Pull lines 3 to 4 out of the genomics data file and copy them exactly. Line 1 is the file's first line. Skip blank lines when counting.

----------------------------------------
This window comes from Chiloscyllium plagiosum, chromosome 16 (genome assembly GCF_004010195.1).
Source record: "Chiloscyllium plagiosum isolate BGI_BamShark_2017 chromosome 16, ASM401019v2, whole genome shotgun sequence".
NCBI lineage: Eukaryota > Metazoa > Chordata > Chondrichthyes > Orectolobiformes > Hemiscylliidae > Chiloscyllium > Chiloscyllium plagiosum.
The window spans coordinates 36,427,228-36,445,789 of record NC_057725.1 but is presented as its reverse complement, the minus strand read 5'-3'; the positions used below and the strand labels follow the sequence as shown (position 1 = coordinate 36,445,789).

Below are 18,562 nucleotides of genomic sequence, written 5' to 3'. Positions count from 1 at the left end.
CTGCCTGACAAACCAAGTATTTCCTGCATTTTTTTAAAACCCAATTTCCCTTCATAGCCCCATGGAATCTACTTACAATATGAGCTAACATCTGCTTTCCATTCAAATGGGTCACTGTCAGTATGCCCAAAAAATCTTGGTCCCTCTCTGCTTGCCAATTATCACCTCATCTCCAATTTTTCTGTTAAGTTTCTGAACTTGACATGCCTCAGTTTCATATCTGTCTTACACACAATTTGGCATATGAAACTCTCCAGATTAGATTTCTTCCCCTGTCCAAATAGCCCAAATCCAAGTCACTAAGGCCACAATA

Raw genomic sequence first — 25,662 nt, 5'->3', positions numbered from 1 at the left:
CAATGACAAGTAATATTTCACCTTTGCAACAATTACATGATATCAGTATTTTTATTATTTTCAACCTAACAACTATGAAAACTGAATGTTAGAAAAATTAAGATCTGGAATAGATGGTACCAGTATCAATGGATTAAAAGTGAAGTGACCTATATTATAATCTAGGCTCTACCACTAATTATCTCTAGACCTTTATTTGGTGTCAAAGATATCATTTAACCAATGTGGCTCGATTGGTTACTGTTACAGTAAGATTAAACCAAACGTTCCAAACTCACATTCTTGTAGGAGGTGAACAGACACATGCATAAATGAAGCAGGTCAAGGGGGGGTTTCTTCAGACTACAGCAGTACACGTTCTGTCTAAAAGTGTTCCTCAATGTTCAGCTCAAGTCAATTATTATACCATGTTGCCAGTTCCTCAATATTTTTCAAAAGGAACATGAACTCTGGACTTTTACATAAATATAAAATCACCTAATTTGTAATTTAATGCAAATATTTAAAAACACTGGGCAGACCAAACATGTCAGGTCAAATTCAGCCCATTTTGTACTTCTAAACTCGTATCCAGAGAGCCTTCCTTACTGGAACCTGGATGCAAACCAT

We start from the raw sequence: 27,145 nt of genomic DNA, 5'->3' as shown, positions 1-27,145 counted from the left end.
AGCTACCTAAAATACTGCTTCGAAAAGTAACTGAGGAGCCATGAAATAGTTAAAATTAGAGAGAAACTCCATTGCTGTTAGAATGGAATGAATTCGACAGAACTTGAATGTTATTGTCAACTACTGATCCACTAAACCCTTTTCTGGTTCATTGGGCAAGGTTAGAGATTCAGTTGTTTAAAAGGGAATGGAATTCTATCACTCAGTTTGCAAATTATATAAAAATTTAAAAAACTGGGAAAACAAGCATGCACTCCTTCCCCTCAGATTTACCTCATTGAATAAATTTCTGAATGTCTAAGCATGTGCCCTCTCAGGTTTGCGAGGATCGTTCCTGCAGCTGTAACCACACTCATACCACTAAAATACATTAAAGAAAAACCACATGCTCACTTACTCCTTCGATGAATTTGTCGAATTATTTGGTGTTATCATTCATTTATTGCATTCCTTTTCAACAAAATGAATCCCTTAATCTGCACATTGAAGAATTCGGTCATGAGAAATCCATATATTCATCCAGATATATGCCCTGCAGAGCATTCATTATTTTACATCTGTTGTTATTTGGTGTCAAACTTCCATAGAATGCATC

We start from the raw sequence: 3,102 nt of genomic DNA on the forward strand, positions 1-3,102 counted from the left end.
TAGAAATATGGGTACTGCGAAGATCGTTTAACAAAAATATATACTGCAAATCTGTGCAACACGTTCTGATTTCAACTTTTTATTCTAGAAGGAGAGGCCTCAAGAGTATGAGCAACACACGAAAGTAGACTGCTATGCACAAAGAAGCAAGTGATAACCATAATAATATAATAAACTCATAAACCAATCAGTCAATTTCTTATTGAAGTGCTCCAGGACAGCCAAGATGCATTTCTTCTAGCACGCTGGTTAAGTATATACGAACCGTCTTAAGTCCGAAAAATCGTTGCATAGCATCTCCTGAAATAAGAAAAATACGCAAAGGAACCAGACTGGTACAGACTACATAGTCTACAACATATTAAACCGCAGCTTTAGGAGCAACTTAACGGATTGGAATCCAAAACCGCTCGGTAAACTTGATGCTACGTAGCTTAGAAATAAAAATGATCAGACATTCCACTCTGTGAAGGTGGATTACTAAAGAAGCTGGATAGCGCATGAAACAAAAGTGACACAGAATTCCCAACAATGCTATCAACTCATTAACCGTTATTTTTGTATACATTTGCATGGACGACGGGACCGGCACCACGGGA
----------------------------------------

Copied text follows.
NCBI lineage: Eukaryota > Metazoa > Chordata > Chondrichthyes > Orectolobiformes > Hemiscylliidae > Chiloscyllium > Chiloscyllium plagiosum.
The window spans coordinates 36,427,228-36,445,789 of record NC_057725.1 but is presented as its reverse complement, the minus strand read 5'-3'; the positions used below and the strand labels follow the sequence as shown (position 1 = coordinate 36,445,789).